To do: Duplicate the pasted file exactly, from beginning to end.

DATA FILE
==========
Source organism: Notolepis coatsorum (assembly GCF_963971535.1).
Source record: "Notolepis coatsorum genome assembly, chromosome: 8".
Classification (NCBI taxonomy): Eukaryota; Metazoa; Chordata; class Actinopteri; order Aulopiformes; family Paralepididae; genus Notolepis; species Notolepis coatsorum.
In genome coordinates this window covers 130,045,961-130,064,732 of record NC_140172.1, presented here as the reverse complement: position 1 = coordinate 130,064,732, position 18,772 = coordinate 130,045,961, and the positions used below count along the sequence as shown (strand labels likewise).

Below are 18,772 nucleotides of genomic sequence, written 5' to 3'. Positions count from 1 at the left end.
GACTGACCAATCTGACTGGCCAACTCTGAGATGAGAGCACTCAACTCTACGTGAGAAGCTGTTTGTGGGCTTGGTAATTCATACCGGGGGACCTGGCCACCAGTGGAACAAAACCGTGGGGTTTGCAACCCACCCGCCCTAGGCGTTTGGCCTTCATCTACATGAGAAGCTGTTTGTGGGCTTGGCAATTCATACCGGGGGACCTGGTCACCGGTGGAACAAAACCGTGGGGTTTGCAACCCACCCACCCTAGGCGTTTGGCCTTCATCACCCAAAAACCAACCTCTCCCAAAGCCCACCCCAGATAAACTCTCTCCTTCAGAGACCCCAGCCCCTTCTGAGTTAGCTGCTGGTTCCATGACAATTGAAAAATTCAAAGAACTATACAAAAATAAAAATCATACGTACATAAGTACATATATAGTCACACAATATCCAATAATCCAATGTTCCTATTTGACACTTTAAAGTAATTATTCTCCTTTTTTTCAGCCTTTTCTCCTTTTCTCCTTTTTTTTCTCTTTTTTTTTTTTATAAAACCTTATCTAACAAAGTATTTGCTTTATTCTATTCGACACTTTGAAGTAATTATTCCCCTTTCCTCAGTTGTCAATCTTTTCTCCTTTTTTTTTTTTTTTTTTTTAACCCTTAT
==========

Source organism: Notolepis coatsorum (assembly GCF_963971535.1).
Source record: "Notolepis coatsorum genome assembly, chromosome: 8".
Classification (NCBI taxonomy): Eukaryota; Metazoa; Chordata; class Actinopteri; order Aulopiformes; family Paralepididae; genus Notolepis; species Notolepis coatsorum.
In genome coordinates this window covers 130,045,961-130,064,732 of record NC_140172.1, presented here as the reverse complement: position 1 = coordinate 130,064,732, position 18,772 = coordinate 130,045,961, and the positions used below count along the sequence as shown (strand labels likewise).

Below are 18,772 nucleotides of genomic sequence, written 5' to 3'. Positions count from 1 at the left end.
GACTGACCAATCTGACTGGCCAACTCTGAGATGAGAGCACTCAACTCTACGTGAGAAGCTGTTTGTGGGCTTGGTAATTCATACCGGGGGACCTGGCCACCAGTGGAACAAAACCGTGGGGTTTGCAACCCACCCGCCCTAGGCGTTTGGCCTTCATCTACATGAGAAGCTGTTTGTGGGCTTGGCAATTCATACCGGGGGACCTGGTCACCGGTGGAACAAAACCGTGGGGTTTGCAACCCACCCACCCTAGGCGTTTGGCCTTCATCACCCAAAAACCAACCTCTCCCAAAGCCCACCCCAGATAAACTCTCTCCTTCAGAGACCCCAGCCCCTTCTGAGTTAGCTGCTGGTTCCATGACAATTGAAAAATTCAAAGAACTATACAAAAATAAAAATCATACGTACATAAGTACATATATAGTCACACAATATCCAATAATCCAATGTTCCTATTTGACACTTTAAAGTAATTATTCTCCTTTTTTTCAGCCTTTTCTCCTTTTCTCCTTTTTTTTCTCTTTTTTTTTTTTATAAAACCTTATCTAACAAAGTATTTGCTTTATTCTATTCGACACTTTGAAGTAATTATTCCCCTTTCCTCAGTTGTCAATCTTTTCTCCTTTTTTTTTTTTTTTTTTTTAACCCTTAT